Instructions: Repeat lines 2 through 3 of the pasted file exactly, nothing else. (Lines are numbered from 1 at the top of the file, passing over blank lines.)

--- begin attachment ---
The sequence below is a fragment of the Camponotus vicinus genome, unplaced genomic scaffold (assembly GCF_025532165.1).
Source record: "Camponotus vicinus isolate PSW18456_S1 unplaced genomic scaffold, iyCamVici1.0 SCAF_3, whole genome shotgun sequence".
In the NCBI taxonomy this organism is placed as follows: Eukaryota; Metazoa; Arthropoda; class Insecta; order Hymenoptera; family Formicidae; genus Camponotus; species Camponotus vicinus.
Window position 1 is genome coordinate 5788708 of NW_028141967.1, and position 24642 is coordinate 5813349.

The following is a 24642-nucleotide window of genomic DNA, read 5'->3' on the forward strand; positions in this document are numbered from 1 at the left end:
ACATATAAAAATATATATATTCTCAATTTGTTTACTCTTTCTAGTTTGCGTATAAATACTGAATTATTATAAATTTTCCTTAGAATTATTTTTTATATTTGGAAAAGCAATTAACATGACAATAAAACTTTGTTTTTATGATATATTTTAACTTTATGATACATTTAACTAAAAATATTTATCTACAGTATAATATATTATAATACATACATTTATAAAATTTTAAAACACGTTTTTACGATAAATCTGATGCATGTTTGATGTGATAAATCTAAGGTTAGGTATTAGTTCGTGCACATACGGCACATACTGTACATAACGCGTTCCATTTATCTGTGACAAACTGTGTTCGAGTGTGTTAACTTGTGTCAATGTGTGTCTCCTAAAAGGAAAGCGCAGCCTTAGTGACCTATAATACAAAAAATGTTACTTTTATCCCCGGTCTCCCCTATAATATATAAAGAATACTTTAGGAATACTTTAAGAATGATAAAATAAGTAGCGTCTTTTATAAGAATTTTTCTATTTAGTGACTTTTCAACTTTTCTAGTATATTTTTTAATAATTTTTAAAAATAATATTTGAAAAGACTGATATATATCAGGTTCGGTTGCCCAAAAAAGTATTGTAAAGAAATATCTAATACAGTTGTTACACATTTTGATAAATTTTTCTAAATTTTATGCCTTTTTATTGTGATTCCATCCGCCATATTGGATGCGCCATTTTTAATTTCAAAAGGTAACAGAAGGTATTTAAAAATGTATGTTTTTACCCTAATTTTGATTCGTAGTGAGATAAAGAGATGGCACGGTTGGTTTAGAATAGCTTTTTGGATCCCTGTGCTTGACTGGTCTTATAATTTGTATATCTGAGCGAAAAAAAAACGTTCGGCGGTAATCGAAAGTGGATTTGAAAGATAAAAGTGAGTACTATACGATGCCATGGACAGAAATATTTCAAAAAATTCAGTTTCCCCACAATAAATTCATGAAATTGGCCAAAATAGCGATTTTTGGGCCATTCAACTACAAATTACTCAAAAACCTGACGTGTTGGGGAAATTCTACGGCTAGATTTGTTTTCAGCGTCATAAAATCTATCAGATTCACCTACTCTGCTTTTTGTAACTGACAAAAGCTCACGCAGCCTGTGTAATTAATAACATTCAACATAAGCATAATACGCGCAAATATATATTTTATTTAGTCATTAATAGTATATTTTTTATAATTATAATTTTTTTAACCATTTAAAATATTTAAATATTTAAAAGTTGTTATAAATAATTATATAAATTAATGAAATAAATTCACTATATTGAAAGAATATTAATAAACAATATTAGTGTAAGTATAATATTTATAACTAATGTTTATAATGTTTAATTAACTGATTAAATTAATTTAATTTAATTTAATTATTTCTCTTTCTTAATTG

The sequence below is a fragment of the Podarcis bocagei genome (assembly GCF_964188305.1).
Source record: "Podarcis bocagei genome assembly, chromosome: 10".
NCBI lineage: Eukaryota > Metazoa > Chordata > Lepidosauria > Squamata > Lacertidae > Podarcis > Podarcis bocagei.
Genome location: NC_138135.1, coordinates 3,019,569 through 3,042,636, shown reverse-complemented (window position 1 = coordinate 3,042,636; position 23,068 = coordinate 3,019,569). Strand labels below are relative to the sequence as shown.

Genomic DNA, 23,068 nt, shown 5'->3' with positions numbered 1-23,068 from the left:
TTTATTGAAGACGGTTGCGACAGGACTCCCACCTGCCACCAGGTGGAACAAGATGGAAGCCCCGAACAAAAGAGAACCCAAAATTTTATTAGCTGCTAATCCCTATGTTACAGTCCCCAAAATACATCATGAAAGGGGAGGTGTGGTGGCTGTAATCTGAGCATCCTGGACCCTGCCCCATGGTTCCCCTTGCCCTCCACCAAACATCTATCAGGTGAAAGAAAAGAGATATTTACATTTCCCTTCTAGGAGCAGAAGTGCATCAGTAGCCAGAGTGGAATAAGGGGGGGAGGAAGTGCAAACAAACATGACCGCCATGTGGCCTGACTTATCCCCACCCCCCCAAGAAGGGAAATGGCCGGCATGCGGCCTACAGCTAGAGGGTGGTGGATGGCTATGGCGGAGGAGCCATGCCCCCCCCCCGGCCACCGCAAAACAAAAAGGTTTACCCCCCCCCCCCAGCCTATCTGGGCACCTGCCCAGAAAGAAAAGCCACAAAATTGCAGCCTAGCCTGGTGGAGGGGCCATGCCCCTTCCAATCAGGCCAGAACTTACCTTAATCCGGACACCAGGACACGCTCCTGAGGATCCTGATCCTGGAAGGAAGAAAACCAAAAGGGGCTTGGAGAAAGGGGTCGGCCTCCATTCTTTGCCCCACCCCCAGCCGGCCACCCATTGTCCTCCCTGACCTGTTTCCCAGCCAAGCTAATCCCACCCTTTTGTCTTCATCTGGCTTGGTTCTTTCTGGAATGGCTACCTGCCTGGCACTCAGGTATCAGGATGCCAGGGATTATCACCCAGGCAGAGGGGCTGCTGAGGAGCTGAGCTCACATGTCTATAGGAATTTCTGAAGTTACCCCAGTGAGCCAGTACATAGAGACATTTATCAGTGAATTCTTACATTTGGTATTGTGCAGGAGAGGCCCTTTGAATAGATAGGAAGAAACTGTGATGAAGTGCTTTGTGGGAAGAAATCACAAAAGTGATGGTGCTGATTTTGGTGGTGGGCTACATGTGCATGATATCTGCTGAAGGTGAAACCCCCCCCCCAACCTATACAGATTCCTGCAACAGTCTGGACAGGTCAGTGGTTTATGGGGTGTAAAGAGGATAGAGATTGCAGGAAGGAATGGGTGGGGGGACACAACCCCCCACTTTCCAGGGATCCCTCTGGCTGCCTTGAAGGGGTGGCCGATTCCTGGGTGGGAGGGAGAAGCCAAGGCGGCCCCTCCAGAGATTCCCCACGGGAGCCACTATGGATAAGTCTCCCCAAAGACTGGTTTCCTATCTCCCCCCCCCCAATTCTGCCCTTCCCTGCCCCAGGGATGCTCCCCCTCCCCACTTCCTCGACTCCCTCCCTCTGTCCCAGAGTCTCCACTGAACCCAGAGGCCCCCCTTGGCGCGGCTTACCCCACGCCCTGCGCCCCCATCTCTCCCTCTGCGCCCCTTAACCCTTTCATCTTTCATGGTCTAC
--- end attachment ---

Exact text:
Source record: "Camponotus vicinus isolate PSW18456_S1 unplaced genomic scaffold, iyCamVici1.0 SCAF_3, whole genome shotgun sequence".
In the NCBI taxonomy this organism is placed as follows: Eukaryota; Metazoa; Arthropoda; class Insecta; order Hymenoptera; family Formicidae; genus Camponotus; species Camponotus vicinus.